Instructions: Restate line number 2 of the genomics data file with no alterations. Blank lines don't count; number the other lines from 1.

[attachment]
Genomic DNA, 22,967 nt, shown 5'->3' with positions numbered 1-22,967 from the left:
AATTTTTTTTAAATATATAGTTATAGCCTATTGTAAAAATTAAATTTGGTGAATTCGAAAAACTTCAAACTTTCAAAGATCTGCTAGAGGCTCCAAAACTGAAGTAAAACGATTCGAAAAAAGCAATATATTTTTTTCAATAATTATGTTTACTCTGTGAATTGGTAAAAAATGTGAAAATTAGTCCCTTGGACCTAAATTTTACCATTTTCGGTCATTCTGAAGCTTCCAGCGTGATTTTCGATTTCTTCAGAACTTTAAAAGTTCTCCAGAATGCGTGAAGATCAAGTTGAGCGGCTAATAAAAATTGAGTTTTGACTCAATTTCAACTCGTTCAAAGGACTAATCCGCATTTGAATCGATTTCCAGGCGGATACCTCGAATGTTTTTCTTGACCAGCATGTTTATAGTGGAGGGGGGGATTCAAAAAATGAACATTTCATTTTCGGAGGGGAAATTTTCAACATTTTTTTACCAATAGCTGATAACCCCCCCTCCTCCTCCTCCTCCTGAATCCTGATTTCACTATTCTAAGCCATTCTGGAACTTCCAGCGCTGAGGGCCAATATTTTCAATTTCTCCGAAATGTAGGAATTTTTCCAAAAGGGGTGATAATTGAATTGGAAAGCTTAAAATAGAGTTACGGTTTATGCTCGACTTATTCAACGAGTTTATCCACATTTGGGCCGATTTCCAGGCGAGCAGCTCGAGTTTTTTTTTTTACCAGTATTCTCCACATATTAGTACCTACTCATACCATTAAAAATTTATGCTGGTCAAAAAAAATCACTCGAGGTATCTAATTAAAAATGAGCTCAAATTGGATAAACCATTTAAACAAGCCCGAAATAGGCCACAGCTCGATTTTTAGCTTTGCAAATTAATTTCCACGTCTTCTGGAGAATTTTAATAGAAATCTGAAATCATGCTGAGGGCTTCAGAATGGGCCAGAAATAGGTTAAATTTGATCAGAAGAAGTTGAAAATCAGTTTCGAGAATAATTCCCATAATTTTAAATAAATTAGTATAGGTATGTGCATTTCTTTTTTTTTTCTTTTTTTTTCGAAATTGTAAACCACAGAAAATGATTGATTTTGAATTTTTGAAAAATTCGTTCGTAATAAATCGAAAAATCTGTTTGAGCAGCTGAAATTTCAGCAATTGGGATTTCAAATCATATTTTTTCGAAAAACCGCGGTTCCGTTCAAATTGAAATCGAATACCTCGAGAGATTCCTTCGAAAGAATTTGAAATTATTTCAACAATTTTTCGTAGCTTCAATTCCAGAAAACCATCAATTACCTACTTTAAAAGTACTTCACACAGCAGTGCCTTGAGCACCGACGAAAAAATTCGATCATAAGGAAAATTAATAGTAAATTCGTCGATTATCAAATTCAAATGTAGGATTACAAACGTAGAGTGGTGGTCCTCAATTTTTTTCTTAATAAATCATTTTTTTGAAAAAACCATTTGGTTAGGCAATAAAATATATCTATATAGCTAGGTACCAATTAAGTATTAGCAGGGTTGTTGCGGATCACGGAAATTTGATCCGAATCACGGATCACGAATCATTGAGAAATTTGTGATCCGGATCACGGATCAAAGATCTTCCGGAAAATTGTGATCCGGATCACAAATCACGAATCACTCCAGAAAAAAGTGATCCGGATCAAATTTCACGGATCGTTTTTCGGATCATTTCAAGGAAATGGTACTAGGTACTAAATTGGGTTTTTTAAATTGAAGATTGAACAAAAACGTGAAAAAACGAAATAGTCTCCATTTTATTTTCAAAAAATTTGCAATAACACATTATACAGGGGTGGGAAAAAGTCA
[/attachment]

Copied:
AATTTTTTTTAAATATATAGTTATAGCCTATTGTAAAAATTAAATTTGGTGAATTCGAAAAACTTCAAACTTTCAAAGATCTGCTAGAGGCTCCAAAACTGAAGTAAAACGATTCGAAAAAAGCAATATATTTTTTTCAATAATTATGTTTACTCTGTGAATTGGTAAAAAATGTGAAAATTAGTCCCTTGGACCTAAATTTTACCATTTTCGGTCATTCTGAAGCTTCCAGCGTGATTTTCGATTTCTTCAGAACTTTAAAAGTTCTCCAGAATGCGTGAAGATCAAGTTGAGCGGCTAATAAAAATTGAGTTTTGACTCAATTTCAACTCGTTCAAAGGACTAATCCGCATTTGAATCGATTTCCAGGCGGATACCTCGAATGTTTTTCTTGACCAGCATGTTTATAGTGGAGGGGGGGATTCAAAAAATGAACATTTCATTTTCGGAGGGGAAATTTTCAACATTTTTTTACCAATAGCTGATAACCCCCCCTCCTCCTCCTCCTCCTGAATCCTGATTTCACTATTCTAAGCCATTCTGGAACTTCCAGCGCTGAGGGCCAATATTTTCAATTTCTCCGAAATGTAGGAATTTTTCCAAAAGGGGTGATAATTGAATTGGAAAGCTTAAAATAGAGTTACGGTTTATGCTCGACTTATTCAACGAGTTTATCCACATTTGGGCCGATTTCCAGGCGAGCAGCTCGAGTTTTTTTTTTTACCAGTATTCTCCACATATTAGTACCTACTCATACCATTAAAAATTTATGCTGGTCAAAAAAAATCACTCGAGGTATCTAATTAAAAATGAGCTCAAATTGGATAAACCATTTAAACAAGCCCGAAATAGGCCACAGCTCGATTTTTAGCTTTGCAAATTAATTTCCACGTCTTCTGGAGAATTTTAATAGAAATCTGAAATCATGCTGAGGGCTTCAGAATGGGCCAGAAATAGGTTAAATTTGATCAGAAGAAGTTGAAAATCAGTTTCGAGAATAATTCCCATAATTTTAAATAAATTAGTATAGGTATGTGCATTTCTTTTTTTTTTCTTTTTTTTTCGAAATTGTAAACCACAGAAAATGATTGATTTTGAATTTTTGAAAAATTCGTTCGTAATAAATCGAAAAATCTGTTTGAGCAGCTGAAATTTCAGCAATTGGGATTTCAAATCATATTTTTTCGAAAAACCGCGGTTCCGTTCAAATTGAAATCGAATACCTCGAGAGATTCCTTCGAAAGAATTTGAAATTATTTCAACAATTTTTCGTAGCTTCAATTCCAGAAAACCATCAATTACCTACTTTAAAAGTACTTCACACAGCAGTGCCTTGAGCACCGACGAAAAAATTCGATCATAAGGAAAATTAATAGTAAATTCGTCGATTATCAAATTCAAATGTAGGATTACAAACGTAGAGTGGTGGTCCTCAATTTTTTTCTTAATAAATCATTTTTTTGAAAAAACCATTTGGTTAGGCAATAAAATATATCTATATAGCTAGGTACCAATTAAGTATTAGCAGGGTTGTTGCGGATCACGGAAATTTGATCCGAATCACGGATCACGAATCATTGAGAAATTTGTGATCCGGATCACGGATCAAAGATCTTCCGGAAAATTGTGATCCGGATCACAAATCACGAATCACTCCAGAAAAAAGTGATCCGGATCAAATTTCACGGATCGTTTTTCGGATCATTTCAAGGAAATGGTACTAGGTACTAAATTGGGTTTTTTAAATTGAAGATTGAACAAAAACGTGAAAAAACGAAATAGTCTCCATTTTATTTTCAAAAAATTTGCAATAACACATTATACAGGGGTGGGAAAAAGTCA